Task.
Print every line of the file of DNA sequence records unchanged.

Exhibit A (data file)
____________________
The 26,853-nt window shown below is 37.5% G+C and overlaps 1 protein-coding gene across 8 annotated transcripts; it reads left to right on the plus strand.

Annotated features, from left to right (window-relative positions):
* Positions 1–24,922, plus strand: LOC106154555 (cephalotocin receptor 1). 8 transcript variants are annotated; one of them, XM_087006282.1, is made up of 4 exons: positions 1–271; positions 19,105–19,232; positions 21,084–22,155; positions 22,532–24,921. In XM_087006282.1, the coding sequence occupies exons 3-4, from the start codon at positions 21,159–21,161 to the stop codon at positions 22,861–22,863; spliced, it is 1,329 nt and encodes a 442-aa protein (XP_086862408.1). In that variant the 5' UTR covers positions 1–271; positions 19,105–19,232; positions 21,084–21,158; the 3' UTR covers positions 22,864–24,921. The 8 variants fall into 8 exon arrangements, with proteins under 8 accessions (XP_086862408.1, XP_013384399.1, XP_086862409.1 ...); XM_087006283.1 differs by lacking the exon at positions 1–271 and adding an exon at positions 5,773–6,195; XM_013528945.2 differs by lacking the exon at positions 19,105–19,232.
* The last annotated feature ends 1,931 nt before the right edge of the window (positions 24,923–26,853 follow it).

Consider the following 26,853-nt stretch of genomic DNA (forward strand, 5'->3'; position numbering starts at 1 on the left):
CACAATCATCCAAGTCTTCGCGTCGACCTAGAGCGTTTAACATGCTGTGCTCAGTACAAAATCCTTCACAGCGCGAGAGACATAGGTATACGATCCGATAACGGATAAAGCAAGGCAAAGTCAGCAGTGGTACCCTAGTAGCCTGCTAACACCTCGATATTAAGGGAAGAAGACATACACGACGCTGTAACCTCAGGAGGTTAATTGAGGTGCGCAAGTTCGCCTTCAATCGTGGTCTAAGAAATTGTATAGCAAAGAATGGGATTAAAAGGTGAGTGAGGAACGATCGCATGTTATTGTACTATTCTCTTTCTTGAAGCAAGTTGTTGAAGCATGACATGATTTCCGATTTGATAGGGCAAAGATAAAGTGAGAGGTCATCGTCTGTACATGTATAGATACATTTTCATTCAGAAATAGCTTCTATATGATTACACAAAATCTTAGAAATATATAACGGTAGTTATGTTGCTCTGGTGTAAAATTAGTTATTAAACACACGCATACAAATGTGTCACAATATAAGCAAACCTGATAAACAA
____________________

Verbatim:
The 26,853-nt window shown below is 37.5% G+C and overlaps 1 protein-coding gene across 8 annotated transcripts; it reads left to right on the plus strand.

Annotated features, from left to right (window-relative positions):
* Positions 1–24,922, plus strand: LOC106154555 (cephalotocin receptor 1). 8 transcript variants are annotated; one of them, XM_087006282.1, is made up of 4 exons: positions 1–271; positions 19,105–19,232; positions 21,084–22,155; positions 22,532–24,921. In XM_087006282.1, the coding sequence occupies exons 3-4, from the start codon at positions 21,159–21,161 to the stop codon at positions 22,861–22,863; spliced, it is 1,329 nt and encodes a 442-aa protein (XP_086862408.1). In that variant the 5' UTR covers positions 1–271; positions 19,105–19,232; positions 21,084–21,158; the 3' UTR covers positions 22,864–24,921. The 8 variants fall into 8 exon arrangements, with proteins under 8 accessions (XP_086862408.1, XP_013384399.1, XP_086862409.1 ...); XM_087006283.1 differs by lacking the exon at positions 1–271 and adding an exon at positions 5,773–6,195; XM_013528945.2 differs by lacking the exon at positions 19,105–19,232.
* The last annotated feature ends 1,931 nt before the right edge of the window (positions 24,923–26,853 follow it).

Consider the following 26,853-nt stretch of genomic DNA (forward strand, 5'->3'; position numbering starts at 1 on the left):
CACAATCATCCAAGTCTTCGCGTCGACCTAGAGCGTTTAACATGCTGTGCTCAGTACAAAATCCTTCACAGCGCGAGAGACATAGGTATACGATCCGATAACGGATAAAGCAAGGCAAAGTCAGCAGTGGTACCCTAGTAGCCTGCTAACACCTCGATATTAAGGGAAGAAGACATACACGACGCTGTAACCTCAGGAGGTTAATTGAGGTGCGCAAGTTCGCCTTCAATCGTGGTCTAAGAAATTGTATAGCAAAGAATGGGATTAAAAGGTGAGTGAGGAACGATCGCATGTTATTGTACTATTCTCTTTCTTGAAGCAAGTTGTTGAAGCATGACATGATTTCCGATTTGATAGGGCAAAGATAAAGTGAGAGGTCATCGTCTGTACATGTATAGATACATTTTCATTCAGAAATAGCTTCTATATGATTACACAAAATCTTAGAAATATATAACGGTAGTTATGTTGCTCTGGTGTAAAATTAGTTATTAAACACACGCATACAAATGTGTCACAATATAAGCAAACCTGATAAACAA